“On TV & Video” is a column exploring opportunities and challenges in advanced TV and video.
Today’s column is by Pam Zucker, SVP and head of marketing at Amobee.
In a recent interview, IAB CEO David Cohen challenged advertisers “to rethink how they buy television.” He highlighted the dramatic change in consumption since the onset of COVID, which now demands different actions by advertisers and agencies. Those are indisputable facts.
It’s Cohen’s job to lead our industry, making his cry for change absolutely necessary. But we need a revolution, not an evolution. And you can’t win a gunfight with a knife.
The greatest threat to advertising and media today is waste: dollars wasted on the wrong audience, time wasted navigating new landscapes with outdated tools and energy wasted fighting inevitable industry changes.
How do we avoid this waste and actually make an impact? Here’s what advertisers are up against and how they can adapt to this new era.
Premium video’s potential
Linear TV impressions for the 18 to 49 audience have declined 49% in the past five years. They’re estimated to decline another 22% over the next two years, based on Amobee and GroupM estimates derived from Nielsen and Kantar numbers. Time spent viewing streaming content, meanwhile, is on the rise.
What’s more, most streaming views today are on non-ad-supported platforms, or SVOD. Ad-supported FAST or AVOD platforms are just now emerging, and we can’t corrupt them with over-commercialization.
This means advertisers must embrace two new realities: higher but more targeted CPM pricing within the CTV/AVOD environment and the need for improved navigation across diverse channels to ensure a positive consumer experience. For example, the marketplace’s inability to manage frequency across channels throws a wrench into the evolving CTV universe.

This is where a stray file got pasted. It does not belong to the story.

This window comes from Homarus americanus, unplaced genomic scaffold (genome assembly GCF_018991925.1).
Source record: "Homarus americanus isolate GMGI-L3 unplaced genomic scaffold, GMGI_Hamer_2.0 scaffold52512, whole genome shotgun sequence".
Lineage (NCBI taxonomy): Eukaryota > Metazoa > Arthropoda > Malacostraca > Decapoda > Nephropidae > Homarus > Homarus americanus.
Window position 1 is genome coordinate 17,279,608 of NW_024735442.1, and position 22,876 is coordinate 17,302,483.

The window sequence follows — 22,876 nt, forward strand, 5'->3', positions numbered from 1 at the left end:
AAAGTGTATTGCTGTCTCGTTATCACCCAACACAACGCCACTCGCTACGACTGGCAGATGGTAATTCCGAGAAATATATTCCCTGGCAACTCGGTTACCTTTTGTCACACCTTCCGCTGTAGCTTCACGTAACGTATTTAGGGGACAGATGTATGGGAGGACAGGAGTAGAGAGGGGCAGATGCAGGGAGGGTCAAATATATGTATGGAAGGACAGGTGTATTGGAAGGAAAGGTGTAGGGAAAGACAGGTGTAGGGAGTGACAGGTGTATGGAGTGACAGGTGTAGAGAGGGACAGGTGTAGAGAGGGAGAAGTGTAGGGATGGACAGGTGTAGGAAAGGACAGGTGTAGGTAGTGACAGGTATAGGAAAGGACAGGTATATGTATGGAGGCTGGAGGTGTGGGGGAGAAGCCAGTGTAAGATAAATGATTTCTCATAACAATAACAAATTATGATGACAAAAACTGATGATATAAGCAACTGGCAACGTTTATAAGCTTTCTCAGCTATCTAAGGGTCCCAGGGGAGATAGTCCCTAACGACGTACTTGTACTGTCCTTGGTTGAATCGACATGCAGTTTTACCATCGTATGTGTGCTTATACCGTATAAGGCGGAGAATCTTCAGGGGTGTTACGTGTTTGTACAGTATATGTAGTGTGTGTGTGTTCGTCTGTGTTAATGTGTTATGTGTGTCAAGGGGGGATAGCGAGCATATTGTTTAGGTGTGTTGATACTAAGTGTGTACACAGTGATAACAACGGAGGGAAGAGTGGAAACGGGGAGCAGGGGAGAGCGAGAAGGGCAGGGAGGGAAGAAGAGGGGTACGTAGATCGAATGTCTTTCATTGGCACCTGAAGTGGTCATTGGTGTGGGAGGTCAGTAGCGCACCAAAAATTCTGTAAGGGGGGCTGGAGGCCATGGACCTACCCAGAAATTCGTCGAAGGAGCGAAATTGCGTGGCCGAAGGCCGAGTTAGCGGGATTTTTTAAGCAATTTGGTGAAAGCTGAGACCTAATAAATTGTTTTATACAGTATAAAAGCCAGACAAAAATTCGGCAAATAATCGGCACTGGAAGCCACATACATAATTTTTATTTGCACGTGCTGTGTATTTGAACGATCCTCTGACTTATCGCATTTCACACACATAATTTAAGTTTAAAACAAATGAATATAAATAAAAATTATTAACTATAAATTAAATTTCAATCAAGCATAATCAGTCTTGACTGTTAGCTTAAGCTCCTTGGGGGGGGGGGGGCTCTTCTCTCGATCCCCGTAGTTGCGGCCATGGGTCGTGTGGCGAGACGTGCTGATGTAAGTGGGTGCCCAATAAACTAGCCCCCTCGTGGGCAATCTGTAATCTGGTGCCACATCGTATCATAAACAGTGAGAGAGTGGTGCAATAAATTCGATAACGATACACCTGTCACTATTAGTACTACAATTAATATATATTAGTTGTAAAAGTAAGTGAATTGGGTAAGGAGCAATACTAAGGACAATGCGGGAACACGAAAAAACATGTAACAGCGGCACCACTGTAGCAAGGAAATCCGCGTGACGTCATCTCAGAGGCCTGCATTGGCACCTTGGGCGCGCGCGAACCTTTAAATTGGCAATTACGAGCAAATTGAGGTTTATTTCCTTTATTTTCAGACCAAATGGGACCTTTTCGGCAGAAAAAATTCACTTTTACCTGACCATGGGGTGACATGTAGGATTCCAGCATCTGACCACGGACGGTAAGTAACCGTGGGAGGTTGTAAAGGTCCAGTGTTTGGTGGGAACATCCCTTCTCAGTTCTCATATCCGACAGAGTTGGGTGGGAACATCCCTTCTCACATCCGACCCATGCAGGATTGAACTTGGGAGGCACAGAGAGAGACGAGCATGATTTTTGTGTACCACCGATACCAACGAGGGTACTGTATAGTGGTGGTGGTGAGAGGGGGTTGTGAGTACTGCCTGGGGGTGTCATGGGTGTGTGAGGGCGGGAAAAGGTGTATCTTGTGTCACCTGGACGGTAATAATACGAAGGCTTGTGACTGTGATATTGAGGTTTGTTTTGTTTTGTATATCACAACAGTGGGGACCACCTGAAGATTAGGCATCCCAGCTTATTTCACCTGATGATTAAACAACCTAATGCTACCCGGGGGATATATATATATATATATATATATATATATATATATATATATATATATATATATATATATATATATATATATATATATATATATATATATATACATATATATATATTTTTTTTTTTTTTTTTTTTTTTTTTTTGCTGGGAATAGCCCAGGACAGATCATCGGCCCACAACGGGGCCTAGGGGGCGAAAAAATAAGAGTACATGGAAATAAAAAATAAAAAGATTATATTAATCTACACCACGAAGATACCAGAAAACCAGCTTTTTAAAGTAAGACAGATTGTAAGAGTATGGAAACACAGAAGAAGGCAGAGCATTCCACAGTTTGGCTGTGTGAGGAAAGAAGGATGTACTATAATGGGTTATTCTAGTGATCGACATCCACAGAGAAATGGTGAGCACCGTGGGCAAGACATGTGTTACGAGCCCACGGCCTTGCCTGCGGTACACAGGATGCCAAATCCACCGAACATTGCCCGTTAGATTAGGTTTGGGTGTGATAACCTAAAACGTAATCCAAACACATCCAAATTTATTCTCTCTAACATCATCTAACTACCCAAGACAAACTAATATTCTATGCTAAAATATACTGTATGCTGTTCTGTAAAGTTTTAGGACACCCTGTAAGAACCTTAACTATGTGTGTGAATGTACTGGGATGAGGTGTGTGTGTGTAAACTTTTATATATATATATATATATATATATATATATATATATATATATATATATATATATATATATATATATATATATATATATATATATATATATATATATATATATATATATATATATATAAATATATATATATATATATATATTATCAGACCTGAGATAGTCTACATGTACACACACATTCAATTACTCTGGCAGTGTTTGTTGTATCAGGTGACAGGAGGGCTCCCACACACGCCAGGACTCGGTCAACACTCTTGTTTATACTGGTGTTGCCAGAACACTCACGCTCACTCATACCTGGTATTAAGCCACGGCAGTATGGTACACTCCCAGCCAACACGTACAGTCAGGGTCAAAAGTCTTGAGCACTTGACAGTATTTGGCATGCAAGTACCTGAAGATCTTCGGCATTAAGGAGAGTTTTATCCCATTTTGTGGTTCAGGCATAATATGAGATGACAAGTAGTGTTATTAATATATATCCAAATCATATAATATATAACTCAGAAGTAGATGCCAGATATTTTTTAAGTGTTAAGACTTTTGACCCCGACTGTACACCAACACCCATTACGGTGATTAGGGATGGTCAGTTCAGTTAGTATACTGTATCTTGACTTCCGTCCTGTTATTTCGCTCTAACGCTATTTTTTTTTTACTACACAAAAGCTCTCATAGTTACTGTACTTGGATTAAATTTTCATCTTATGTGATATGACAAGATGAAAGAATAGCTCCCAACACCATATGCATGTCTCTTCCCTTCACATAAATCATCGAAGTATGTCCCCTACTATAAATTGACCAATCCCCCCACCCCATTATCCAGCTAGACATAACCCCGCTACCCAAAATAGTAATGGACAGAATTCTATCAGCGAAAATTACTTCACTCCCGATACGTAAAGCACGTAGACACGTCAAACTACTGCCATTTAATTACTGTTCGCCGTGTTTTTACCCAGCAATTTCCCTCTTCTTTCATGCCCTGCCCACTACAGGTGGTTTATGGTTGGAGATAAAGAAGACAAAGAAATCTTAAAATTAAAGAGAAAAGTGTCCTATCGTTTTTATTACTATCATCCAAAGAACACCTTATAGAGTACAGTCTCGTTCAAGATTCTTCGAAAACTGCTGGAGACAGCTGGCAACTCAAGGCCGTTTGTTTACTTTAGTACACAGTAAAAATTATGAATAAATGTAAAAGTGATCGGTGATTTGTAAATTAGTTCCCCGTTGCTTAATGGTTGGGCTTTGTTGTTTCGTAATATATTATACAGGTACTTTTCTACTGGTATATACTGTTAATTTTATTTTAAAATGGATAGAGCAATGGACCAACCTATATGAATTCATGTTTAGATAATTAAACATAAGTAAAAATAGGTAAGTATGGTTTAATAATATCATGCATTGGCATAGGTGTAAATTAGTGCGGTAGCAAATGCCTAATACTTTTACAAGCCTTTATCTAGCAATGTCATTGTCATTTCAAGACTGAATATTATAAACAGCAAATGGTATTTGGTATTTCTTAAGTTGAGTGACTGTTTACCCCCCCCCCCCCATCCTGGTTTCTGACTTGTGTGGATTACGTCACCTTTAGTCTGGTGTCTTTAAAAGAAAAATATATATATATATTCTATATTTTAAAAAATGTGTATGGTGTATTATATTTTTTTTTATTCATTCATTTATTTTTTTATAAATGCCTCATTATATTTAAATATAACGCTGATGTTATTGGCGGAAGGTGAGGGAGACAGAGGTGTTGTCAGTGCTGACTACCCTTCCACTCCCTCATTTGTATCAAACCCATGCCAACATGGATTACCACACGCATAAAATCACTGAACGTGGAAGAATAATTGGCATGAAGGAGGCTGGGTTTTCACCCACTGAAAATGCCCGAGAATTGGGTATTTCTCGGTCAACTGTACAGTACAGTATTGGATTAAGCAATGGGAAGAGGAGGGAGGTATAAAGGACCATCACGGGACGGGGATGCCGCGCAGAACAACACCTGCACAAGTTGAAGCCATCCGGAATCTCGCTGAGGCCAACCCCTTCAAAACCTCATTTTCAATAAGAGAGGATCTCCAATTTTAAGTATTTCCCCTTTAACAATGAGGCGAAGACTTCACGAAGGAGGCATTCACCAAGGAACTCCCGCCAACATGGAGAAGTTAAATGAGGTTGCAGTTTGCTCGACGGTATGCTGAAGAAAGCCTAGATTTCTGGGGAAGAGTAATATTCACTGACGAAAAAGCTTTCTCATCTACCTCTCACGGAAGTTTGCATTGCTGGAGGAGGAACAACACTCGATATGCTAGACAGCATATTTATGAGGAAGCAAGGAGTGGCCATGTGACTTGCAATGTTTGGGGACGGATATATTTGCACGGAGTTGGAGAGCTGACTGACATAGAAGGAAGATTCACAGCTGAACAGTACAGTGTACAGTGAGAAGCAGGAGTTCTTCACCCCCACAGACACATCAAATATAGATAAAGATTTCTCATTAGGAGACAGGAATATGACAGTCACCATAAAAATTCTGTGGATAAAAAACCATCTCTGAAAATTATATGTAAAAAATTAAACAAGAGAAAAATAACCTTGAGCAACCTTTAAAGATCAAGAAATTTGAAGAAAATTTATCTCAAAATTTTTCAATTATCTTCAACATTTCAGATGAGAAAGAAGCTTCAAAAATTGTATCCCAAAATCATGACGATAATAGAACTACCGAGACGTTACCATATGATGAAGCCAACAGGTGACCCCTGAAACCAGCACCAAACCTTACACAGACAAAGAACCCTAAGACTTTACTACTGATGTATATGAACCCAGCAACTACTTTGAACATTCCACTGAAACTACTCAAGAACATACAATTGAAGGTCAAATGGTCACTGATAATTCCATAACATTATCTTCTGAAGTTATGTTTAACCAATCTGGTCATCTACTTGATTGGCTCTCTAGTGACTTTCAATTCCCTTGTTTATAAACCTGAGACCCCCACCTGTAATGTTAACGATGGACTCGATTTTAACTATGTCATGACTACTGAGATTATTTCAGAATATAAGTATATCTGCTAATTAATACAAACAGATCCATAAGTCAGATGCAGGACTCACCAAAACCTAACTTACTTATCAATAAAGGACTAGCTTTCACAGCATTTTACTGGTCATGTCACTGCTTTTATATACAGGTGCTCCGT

With all that said, three fundamental conditions will drive the premium video marketplace into the future:
- 100% of media will be data enabled – not 100% biddable
- Premium media will be both reserved and optimized through predictive planning and real-time allocation-based decisioning
- Outcomes will depend on a variety of underlying identity and measurement standards that rely on interoperability across the supply chain
Action plan for buyers and sellers
Buyers and sellers must unite to ensure the future of ad-supported media. We all need to collectively embrace data-enabled marketplaces that put the consumer first. Though Cohen has stopped short of laying out an action plan, here’s what one could look like:
1. Opt for data-enabled media buys. Buyers, stop negotiating YOY pricing on demo CPMs. It’s much better to buy “smart, data-enabled GRPs” than continue to buy “dumb GRPs.” Pay for value. And measure the results to learn where your brands’ new thresholds are.
2. As we move to buying data-enabled audiences, each brand will need to establish new pricing benchmarks for strategic audiences to redefine clout. Clout should become a tool that agencies use to gain access to data, create first-mover advantages for new technology solutions, collaborate on consumer experiences, as well as test currencies and measurement solutions.
3. Allow technology to aggregate your supply pools. Don’t be a walled garden. When buyers can manage inventory across media companies, the consumer wins. Trust the value of your content – or create better content.
4. Eliminate packaging to sell your least desirable inventory. Set parameters that make all of your inventory valuable at the right price. Allow the market factors of supply and demand to thrive.
5. Fund technology that will solve the new marketplace challenges. New investments are needed as analog transitions to digital. In the end, the technology fees pay for themselves by creating exponential value and ensuring a long-term ad-supported media ecosystem.
We can fight to sustain a healthy ad-supported media landscape. But we must do it together. The wise Albert Einstein said, “Life is like riding a bicycle. To keep your balance you must keep moving.” We must peddle faster and in unison to move the TV industry forward. Will you join the revolution with me?